Students are eager to see their Advanced Placement exam results can wait until the time designated by their state or change in some way the location of their computer or phone.

Through Advanced Placement (AP) courses, high school students have the ability to obtain credits for college courses before enrolling in higher education. The courses culminate in a final exam, with a score of three or more that could qualify the student to obtain credit at the chosen university or university.

The College Board, the organization that administers the test, publishes the scores according to a program dictated by the states and while students from Florida, Louisiana, Mississippi, and Texas can access their grades on Friday morning, other students from all over the country had to wait. After months of hard work and college credit on the line, sometimes waiting can be difficult and students who wanted to see their grades before their state's allotted time had some options.

The access to the scores according to the College Board schedule depended on where the student was when he tried to see his results, not where he was taking the exam. Therefore, changing a student's location can change the day they can see their grades.

The first, most obvious, the option would be to ask a friend or family member who lives in a state that had previous access to log into the student's College Board account and tell them their score.

Another option would be to travel to one of the states that had access before the state where the student lived. However, traveling can be expensive and expensive, so the viability of that option can be debated.

Instead of changing their physical location, students can also change the location of the phone or computer they use to access their College Board account. However, this is not as simple as changing a configuration on the device and may require a lot of time and internal knowledge of the technology.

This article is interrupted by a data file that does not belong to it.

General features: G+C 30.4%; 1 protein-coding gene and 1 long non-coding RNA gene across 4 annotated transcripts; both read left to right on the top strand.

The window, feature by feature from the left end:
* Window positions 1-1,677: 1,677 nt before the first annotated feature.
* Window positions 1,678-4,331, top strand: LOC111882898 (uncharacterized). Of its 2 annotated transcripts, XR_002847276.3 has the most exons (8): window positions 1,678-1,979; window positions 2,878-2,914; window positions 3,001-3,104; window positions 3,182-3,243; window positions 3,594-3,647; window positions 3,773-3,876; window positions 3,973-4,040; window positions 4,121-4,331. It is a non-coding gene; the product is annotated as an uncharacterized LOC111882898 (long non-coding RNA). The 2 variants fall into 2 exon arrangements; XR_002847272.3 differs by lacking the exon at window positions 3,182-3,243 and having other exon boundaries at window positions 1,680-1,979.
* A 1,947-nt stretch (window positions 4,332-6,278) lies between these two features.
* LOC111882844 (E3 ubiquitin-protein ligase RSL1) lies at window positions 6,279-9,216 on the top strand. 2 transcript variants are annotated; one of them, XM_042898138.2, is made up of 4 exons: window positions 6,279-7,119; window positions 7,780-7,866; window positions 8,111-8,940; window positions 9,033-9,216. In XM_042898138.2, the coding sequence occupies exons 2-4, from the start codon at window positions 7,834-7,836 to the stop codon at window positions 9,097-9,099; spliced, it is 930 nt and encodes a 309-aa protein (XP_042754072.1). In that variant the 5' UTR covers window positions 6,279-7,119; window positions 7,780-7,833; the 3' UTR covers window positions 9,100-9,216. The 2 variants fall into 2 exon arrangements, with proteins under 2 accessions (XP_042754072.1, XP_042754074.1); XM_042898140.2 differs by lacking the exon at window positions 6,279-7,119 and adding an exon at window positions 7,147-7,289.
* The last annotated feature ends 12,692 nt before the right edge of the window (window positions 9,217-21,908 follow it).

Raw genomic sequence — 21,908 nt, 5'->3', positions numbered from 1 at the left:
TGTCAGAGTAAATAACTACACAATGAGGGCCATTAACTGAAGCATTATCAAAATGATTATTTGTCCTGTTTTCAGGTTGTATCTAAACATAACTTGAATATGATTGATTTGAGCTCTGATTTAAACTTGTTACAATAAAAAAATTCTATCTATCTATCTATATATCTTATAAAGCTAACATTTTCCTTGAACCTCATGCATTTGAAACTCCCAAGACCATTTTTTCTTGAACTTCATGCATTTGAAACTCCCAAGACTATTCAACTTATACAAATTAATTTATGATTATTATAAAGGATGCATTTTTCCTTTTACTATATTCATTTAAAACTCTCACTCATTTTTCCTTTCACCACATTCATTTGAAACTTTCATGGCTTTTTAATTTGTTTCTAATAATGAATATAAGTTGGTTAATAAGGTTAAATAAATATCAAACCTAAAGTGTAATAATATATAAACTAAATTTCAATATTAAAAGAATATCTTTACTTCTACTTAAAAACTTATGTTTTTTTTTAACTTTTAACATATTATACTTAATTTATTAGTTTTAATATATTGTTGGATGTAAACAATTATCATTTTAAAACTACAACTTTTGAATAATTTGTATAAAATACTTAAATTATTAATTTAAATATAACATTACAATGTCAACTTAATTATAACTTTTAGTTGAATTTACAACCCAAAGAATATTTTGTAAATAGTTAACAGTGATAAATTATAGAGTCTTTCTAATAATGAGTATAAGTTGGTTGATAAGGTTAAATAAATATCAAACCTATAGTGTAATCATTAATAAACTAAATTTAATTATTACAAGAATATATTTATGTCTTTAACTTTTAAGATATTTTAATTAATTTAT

Another way to avoid the simple fact of having to wait a few days to see the scores is to use a VPN, which allows a person to connect to a network outside of their physical location. A VPN connects a computer, smartphone or tablet to another computer, identified as the server. Allows a person to surf the Internet using the server's Internet connection. Therefore, if the student was located in a state but had a VPN established for a computer in a state that had prior access, they may be able to access their scores earlier.

On Tuesday, all the United States and its territories, Canada and internationally will be able to see their scores. In the preceding days, the results of the exams will be published in parts of the states, identified by the College Board as:

  • July 6: Alabama, Arkansas, Georgia, Illinois, Kentucky, North Carolina, Oklahoma, South Carolina, Tennessee, Virginia
  • July 7: Connecticut, Delaware, District of Columbia, Maine, Maryland, Massachusetts, New Hampshire, New Jersey, New York, Pennsylvania, Rhode Island, Vermont, West Virginia
  • July 8: California, Michigan, Ohio, Oregon
  • July 9: Alaska, Arizona, Colorado, Hawaii, Idaho, Indiana, Iowa, Kansas, Minnesota, Missouri, Montana, Nebraska, Nevada, New Mexico, North Dakota, South Dakota, Utah, Washington, Wisconsin, Wyoming
To access the scores, a student must log on to with their College Board username and password. Students can send a free report card to a university, a university or a scholarship program, designating it on their registration form. Additional reports can be requested online for a fee of $ 15 for standard shipping or $ 25 for urgent shipping. College Board offered a discount for urgent delivery from July 2 to 11, reducing the price from $ 25 to $ 15.